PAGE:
After a very deafening 2017, Pakistani cinema has seen a relatively sedate year.
Pakistan’s film industry quietly pushed out a whopping 21 films. Yep, 21 films. Did you notice?
Here’s a listicle of some of the 2018’s major releases so you can catch up on what you missed:
The cake was a film that deeply impressed its audience with a fresh take on the family drama. It took the melodrama out of a family emergency and instead used the situation to gently probe themes like the aging of parents, friction, and resentment between siblings and love over the class divide.
As expected, in Load Wedding, Nabeel Qureshi and Fiza Ali Meerza picked up a social issue, opened it up and exploited it to its full comedic potential. The film skewers dowry-taking and other damaging marriage-related practices that are prevalent in Pakistan. It entertained us with near-perfect performances by all involved (Fahad Mustafa, Mehwish Hayat, Samina Ahmed, Faiza Hasan.)
The JPNA sequel saw the rambunctious man-boys (Humayun Saeed, Vasay Chaudhry, Ahmed Ali Butt) reunite in Turkey and their vacation quickly becomes a quest to ‘get the girl’.
Despite this cliched premise, the film is made enjoyable by the lots and lots of LOL moments it offers. The best part? Writer Vasay Chaudhry did display great sensitivity in navigating gender relations in the film, respecting the film’s female characters even though their roles are scant.
Motorcycle Girl had its heart in the right place. Director Adnan Sarwar exacted solid performances from his cast (Sohai Ali Abro, Ali Kazmi, Samina Peerzada, Sarmad Khoosat and more), which helped immerse audiences in this story of a daughter fulfilling her father’s dreaming of traveling through northern Pakistan on his motorbike.
The film touches on important themes like women’s mobility, the pressure to marry, the glass ceiling and even though one feels that the film tried to pack too much in, we left the cinema after a feel-good experience and awe for Zenith Irfan on whose life this film was loosely based.
Parwaaz Hai Junoon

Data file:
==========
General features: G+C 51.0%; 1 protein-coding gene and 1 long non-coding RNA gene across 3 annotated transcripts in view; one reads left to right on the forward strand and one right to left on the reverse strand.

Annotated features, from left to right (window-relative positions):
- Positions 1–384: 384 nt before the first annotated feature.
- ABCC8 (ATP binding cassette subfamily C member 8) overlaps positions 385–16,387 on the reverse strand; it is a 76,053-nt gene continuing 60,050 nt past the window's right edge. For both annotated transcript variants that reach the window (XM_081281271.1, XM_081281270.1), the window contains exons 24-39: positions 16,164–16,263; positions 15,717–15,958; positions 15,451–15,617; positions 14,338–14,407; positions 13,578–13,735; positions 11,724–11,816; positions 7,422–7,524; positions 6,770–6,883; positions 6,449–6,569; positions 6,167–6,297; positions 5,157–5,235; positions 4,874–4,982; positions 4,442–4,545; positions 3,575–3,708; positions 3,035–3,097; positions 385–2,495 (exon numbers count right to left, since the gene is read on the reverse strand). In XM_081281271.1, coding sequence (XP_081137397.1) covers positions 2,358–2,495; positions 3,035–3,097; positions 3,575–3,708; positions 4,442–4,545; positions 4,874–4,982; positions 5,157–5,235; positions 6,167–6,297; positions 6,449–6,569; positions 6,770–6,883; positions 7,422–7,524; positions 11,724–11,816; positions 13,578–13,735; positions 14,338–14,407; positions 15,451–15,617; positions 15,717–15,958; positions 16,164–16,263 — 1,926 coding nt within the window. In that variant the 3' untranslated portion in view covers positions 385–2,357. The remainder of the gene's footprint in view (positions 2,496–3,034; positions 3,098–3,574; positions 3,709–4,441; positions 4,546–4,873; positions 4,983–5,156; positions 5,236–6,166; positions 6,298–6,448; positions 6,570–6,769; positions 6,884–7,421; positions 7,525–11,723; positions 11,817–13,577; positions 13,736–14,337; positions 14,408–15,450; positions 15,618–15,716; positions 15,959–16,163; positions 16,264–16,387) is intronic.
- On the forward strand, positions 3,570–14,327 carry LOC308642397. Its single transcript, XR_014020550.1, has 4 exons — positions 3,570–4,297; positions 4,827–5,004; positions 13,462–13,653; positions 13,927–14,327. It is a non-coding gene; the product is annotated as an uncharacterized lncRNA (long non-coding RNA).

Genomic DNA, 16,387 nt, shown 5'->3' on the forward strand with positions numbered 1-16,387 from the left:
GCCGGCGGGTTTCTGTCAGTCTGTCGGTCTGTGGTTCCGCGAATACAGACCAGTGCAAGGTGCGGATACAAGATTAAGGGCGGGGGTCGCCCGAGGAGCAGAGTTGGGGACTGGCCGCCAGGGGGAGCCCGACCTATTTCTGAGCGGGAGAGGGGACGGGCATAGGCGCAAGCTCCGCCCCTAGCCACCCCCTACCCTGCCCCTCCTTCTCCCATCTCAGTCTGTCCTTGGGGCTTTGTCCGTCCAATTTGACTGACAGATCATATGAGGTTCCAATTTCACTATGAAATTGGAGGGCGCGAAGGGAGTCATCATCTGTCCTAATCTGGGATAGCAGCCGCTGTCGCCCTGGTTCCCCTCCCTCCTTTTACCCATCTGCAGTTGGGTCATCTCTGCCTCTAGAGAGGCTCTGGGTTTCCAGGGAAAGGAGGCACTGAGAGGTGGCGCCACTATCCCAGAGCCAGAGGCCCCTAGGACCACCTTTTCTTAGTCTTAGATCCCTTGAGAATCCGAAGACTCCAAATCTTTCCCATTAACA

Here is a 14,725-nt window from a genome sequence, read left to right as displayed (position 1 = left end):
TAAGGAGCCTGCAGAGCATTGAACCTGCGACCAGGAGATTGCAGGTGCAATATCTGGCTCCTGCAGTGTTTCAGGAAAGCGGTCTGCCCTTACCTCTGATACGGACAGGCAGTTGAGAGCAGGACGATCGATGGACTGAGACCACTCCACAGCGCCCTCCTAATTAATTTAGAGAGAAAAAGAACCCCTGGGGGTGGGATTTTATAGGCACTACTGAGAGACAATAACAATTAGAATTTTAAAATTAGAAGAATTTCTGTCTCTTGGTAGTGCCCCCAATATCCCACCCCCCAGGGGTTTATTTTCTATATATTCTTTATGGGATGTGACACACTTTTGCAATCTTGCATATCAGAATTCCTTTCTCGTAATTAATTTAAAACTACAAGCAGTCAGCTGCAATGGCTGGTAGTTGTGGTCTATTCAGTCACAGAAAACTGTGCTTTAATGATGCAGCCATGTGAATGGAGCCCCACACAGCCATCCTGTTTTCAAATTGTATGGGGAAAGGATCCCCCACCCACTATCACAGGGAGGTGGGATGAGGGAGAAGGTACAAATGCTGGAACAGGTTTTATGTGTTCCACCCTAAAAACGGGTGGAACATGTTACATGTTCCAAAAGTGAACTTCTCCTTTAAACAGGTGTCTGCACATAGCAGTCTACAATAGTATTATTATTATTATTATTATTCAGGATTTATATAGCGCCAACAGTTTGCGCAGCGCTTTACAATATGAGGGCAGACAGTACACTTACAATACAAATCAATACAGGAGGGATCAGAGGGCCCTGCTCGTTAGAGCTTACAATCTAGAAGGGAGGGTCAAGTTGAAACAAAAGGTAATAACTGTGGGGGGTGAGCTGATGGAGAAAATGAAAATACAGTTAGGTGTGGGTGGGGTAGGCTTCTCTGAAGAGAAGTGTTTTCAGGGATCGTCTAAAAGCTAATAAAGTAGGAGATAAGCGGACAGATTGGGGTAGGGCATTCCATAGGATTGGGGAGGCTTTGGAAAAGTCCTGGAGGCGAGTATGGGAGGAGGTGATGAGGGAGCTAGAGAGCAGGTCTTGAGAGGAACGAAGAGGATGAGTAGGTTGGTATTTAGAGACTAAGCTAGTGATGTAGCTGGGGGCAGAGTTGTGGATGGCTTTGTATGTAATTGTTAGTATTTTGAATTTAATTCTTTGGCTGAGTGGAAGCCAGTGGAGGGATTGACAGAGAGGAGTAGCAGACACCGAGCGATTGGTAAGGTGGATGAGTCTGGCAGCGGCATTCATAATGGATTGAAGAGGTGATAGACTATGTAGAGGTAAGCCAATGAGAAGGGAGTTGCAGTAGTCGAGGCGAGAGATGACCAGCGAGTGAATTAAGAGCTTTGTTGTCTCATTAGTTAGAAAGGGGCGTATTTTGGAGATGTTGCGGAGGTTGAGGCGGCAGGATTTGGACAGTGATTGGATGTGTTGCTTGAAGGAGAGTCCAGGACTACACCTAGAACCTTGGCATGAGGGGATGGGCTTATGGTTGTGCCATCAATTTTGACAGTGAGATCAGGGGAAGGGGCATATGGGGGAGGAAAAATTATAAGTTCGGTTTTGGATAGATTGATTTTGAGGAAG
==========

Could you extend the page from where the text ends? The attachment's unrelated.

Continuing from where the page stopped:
Parwaaz Hai Junoon may have played out like a propaganda film but that doesn’t mean Pakistan didn’t lap it up. With a cast full of well-loved actors like Hamza Ali Abbasi, Ahad Raza Mir, Hania Aamir, Kubra Khan, and Shaz Khan, the film combined nationalism and some of TV’s favorite ingredients (romance, family drama, tragedy) with some very welcome comedy bits thrown in.
We could say there was something in Parwaaz for everyone. Overall, it’s the popularity of the actors that made the film a box office success.
While it wasn’t everyone’s cup of tea, Donkey King was a daring attempt at satire on the big screen and scored fairly high points in visual appeal, voice acting, and music.
Pinky Memsaab took a gamble with its focus on a relationship that wasn’t romantic. This film refrains from slotting Pinky and her Memsaab in easy-to-digest good/bad categories.
3 Bahadur: Revenge of the Warriors
The final installment of the 3 Bahadur franchise offered its young viewers more action and a stronger message about girl power.
Teefa In Trouble
The Ali Zafar-Maya Ali starrer Teefa in Trouble continues to break barriers for Pakistani cinema. This honor marks a first for a commercial Pakistani blockbuster to be invited to screen at the festival and its producer, co-writer, actor, and star Ali Zafar traveled to China to represent Pakistan.
Which one is your favorite? Share in the comment section below.